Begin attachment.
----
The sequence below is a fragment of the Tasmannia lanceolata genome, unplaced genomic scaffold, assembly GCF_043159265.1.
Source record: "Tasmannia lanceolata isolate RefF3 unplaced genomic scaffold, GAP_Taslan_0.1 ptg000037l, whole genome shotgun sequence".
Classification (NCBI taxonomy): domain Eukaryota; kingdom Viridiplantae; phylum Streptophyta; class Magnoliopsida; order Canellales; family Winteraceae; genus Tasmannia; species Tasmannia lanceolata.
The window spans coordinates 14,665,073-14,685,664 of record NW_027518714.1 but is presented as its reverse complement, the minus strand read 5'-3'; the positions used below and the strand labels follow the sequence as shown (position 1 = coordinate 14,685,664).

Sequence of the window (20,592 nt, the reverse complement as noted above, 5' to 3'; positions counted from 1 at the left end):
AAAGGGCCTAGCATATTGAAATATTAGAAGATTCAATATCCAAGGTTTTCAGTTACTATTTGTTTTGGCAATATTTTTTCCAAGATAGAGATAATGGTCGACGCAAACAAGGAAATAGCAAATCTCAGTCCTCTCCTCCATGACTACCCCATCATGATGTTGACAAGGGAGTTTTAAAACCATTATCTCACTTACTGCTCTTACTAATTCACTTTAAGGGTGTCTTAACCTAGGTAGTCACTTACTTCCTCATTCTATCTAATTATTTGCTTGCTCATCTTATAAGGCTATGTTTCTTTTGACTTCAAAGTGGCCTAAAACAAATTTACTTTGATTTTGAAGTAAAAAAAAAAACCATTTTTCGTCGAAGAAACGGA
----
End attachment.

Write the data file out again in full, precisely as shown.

The sequence below is a fragment of the Tasmannia lanceolata genome, unplaced genomic scaffold, assembly GCF_043159265.1.
Source record: "Tasmannia lanceolata isolate RefF3 unplaced genomic scaffold, GAP_Taslan_0.1 ptg000037l, whole genome shotgun sequence".
Classification (NCBI taxonomy): domain Eukaryota; kingdom Viridiplantae; phylum Streptophyta; class Magnoliopsida; order Canellales; family Winteraceae; genus Tasmannia; species Tasmannia lanceolata.
The window spans coordinates 14,665,073-14,685,664 of record NW_027518714.1 but is presented as its reverse complement, the minus strand read 5'-3'; the positions used below and the strand labels follow the sequence as shown (position 1 = coordinate 14,685,664).

Sequence of the window (20,592 nt, the reverse complement as noted above, 5' to 3'; positions counted from 1 at the left end):
AAAGGGCCTAGCATATTGAAATATTAGAAGATTCAATATCCAAGGTTTTCAGTTACTATTTGTTTTGGCAATATTTTTTCCAAGATAGAGATAATGGTCGACGCAAACAAGGAAATAGCAAATCTCAGTCCTCTCCTCCATGACTACCCCATCATGATGTTGACAAGGGAGTTTTAAAACCATTATCTCACTTACTGCTCTTACTAATTCACTTTAAGGGTGTCTTAACCTAGGTAGTCACTTACTTCCTCATTCTATCTAATTATTTGCTTGCTCATCTTATAAGGCTATGTTTCTTTTGACTTCAAAGTGGCCTAAAACAAATTTACTTTGATTTTGAAGTAAAAAAAAAAACCATTTTTCGTCGAAGAAACGGA